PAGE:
Q: Do you like the versatility that you’€™ve added?

BB: Again, I don’€™t know. Look, there’€™s a lot to be said for being able to do something really well. I’€™m not against that in any way. Maybe some of the guys that have done several things do one thing great and that’€™s what their role is. That’€™s great too, but we’€™ll see.

Q: You mentioned Joe Cardona was a need pick. Obviously there’€™s a Navy connection. I’€™m just wondering how much that helps his profile in the eyes of the team. You said he was the best long snapper in the combine.

BB: Look, I’€™m not trying to evaluate the rest of the draft. He was the only guy that went to the combine, so if that’€™s a measure ‘€“ which I’€™m not saying it is ‘€“

Q: How much did where he went to school help him as opposed to if he was at another school?

BB: Joe Judge worked out ‘€“ we evaluate all the players that we think can help us at every position: snappers, punters, kickers, every other position. If we think a guy can come in and help us and play for us, then we’€™re interested in him. It doesn’€™t make any difference where he’€™s from. We’€™ve drafted snappers before, we’€™ve drafted punters before, we’€™ve drafted kickers before. I’€™ve drafted all those positions. If you feel like the player is worthy of it, then ‘€“ it’€™s not like you can have depth at those positions. You can’€™t have three snappers. Somebody has to have that job. If you feel like the guy can do it and you the take him then hopefully he’€™ll be able to do it.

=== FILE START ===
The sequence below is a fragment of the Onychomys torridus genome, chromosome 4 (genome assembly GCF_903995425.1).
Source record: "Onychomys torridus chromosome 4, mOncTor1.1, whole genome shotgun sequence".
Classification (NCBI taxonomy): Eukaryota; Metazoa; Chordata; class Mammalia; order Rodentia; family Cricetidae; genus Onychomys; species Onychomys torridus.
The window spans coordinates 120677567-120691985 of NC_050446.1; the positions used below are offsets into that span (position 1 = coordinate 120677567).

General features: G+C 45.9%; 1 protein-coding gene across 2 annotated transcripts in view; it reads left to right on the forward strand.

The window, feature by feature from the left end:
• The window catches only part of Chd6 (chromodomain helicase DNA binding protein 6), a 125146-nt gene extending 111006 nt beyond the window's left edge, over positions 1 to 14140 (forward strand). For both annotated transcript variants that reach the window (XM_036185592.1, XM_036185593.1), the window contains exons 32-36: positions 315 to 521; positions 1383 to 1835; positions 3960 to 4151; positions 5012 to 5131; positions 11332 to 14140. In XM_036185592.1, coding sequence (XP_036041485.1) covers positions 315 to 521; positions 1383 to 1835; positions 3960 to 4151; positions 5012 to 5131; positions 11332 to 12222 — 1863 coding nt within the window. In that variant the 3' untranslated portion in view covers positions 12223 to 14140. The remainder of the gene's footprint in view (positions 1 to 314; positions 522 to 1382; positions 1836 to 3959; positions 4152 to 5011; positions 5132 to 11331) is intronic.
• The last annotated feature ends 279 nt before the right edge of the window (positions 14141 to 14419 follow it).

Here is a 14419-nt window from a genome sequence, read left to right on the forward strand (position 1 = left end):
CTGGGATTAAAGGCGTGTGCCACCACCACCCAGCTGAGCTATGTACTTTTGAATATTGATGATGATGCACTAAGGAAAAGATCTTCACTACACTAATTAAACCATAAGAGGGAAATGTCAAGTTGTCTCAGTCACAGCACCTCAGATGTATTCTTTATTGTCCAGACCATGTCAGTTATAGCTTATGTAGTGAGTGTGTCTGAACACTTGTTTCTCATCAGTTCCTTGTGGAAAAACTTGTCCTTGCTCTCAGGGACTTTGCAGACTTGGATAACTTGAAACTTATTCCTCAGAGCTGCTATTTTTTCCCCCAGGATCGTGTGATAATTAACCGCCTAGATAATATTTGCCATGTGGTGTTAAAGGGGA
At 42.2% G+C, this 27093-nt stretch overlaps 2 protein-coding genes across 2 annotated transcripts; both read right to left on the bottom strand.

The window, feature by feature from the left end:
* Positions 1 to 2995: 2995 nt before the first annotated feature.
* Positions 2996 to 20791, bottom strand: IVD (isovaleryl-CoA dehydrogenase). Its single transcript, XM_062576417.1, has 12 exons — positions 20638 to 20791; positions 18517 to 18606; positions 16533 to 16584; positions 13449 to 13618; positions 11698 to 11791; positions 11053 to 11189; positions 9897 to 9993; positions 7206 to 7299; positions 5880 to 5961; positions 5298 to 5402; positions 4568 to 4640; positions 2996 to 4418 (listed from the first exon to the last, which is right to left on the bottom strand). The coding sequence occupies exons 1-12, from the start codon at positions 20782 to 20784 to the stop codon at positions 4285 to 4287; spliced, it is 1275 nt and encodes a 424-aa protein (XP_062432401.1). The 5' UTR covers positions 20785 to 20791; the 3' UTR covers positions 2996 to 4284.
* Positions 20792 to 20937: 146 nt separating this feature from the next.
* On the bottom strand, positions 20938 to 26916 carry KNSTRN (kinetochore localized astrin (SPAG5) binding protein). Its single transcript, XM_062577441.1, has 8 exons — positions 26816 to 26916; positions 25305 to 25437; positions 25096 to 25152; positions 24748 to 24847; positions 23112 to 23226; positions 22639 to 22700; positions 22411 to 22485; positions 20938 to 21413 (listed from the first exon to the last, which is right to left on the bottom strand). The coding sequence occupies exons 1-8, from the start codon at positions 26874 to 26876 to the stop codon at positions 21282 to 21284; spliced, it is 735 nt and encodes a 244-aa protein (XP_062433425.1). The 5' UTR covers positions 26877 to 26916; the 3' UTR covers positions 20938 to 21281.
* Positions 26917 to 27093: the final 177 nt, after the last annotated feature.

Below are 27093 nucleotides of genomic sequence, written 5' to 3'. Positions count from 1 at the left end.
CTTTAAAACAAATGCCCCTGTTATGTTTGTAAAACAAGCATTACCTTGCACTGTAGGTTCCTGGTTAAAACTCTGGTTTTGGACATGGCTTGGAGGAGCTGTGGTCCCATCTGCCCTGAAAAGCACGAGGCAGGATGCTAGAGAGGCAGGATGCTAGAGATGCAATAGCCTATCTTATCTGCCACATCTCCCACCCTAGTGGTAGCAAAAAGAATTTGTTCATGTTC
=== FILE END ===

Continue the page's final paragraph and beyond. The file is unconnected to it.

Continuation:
Q: We saw Dante Scarnecchia pop up at a bunch of pro days this spring. What kind of impact did he have in the pre-draft evaluation process and this weekend?

BB: Given the way our season went this year, the length of it and the offseason schedule and so forth, he was able to help us out and go do a few things for us in the draft process that were very helpful. He did a great job. He obviously has a lot of experience with our system, a lot of experience with players that are on our roster for comparison sake, players that we’€™ve drafted or evaluated in the past. So we kind of asked him to help us out in a situation where we were kind of, I’€™d say a little bit from a personnel standpoint, a little bit behind the curve there. He was available and he did a great job.